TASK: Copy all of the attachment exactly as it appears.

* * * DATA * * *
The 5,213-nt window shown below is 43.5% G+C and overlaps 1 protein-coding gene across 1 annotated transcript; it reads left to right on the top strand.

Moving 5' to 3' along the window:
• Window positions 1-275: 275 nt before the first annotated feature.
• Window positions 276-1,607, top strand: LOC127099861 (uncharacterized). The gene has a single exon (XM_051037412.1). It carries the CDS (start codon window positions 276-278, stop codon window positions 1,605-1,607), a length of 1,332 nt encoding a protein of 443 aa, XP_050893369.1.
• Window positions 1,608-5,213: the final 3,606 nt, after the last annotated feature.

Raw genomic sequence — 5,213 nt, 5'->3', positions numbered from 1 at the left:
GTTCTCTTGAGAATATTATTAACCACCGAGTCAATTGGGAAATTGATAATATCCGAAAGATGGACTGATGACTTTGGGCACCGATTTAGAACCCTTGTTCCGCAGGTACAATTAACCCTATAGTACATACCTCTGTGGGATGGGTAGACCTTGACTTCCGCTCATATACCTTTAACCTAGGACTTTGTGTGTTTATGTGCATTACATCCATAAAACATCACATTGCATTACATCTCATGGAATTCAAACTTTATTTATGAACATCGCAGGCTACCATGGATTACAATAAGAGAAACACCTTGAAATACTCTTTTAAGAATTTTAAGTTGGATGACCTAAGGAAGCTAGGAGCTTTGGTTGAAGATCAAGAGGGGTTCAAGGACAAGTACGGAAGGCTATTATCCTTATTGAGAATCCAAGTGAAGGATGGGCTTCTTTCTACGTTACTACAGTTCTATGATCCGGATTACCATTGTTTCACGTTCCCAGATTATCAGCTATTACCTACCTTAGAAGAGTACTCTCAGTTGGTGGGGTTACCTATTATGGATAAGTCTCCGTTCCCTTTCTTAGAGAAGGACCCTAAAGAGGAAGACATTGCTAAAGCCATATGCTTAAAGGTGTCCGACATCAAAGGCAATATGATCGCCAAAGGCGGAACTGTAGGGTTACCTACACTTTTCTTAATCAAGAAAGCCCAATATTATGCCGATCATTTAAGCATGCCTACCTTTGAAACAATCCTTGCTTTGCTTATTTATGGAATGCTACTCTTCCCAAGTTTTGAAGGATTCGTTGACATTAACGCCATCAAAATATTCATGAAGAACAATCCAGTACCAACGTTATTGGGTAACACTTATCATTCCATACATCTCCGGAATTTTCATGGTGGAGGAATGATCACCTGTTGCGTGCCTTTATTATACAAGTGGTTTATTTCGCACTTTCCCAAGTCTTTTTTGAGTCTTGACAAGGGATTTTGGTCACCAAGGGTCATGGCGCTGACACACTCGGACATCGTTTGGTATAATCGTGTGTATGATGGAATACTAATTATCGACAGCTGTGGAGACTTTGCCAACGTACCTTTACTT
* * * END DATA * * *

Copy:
The 5,213-nt window shown below is 43.5% G+C and overlaps 1 protein-coding gene across 1 annotated transcript; it reads left to right on the top strand.

Moving 5' to 3' along the window:
• Window positions 1-275: 275 nt before the first annotated feature.
• Window positions 276-1,607, top strand: LOC127099861 (uncharacterized). The gene has a single exon (XM_051037412.1). It carries the CDS (start codon window positions 276-278, stop codon window positions 1,605-1,607), a length of 1,332 nt encoding a protein of 443 aa, XP_050893369.1.
• Window positions 1,608-5,213: the final 3,606 nt, after the last annotated feature.

Raw genomic sequence — 5,213 nt, 5'->3', positions numbered from 1 at the left:
GTTCTCTTGAGAATATTATTAACCACCGAGTCAATTGGGAAATTGATAATATCCGAAAGATGGACTGATGACTTTGGGCACCGATTTAGAACCCTTGTTCCGCAGGTACAATTAACCCTATAGTACATACCTCTGTGGGATGGGTAGACCTTGACTTCCGCTCATATACCTTTAACCTAGGACTTTGTGTGTTTATGTGCATTACATCCATAAAACATCACATTGCATTACATCTCATGGAATTCAAACTTTATTTATGAACATCGCAGGCTACCATGGATTACAATAAGAGAAACACCTTGAAATACTCTTTTAAGAATTTTAAGTTGGATGACCTAAGGAAGCTAGGAGCTTTGGTTGAAGATCAAGAGGGGTTCAAGGACAAGTACGGAAGGCTATTATCCTTATTGAGAATCCAAGTGAAGGATGGGCTTCTTTCTACGTTACTACAGTTCTATGATCCGGATTACCATTGTTTCACGTTCCCAGATTATCAGCTATTACCTACCTTAGAAGAGTACTCTCAGTTGGTGGGGTTACCTATTATGGATAAGTCTCCGTTCCCTTTCTTAGAGAAGGACCCTAAAGAGGAAGACATTGCTAAAGCCATATGCTTAAAGGTGTCCGACATCAAAGGCAATATGATCGCCAAAGGCGGAACTGTAGGGTTACCTACACTTTTCTTAATCAAGAAAGCCCAATATTATGCCGATCATTTAAGCATGCCTACCTTTGAAACAATCCTTGCTTTGCTTATTTATGGAATGCTACTCTTCCCAAGTTTTGAAGGATTCGTTGACATTAACGCCATCAAAATATTCATGAAGAACAATCCAGTACCAACGTTATTGGGTAACACTTATCATTCCATACATCTCCGGAATTTTCATGGTGGAGGAATGATCACCTGTTGCGTGCCTTTATTATACAAGTGGTTTATTTCGCACTTTCCCAAGTCTTTTTTGAGTCTTGACAAGGGATTTTGGTCACCAAGGGTCATGGCGCTGACACACTCGGACATCGTTTGGTATAATCGTGTGTATGATGGAATACTAATTATCGACAGCTGTGGAGACTTTGCCAACGTACCTTTACTT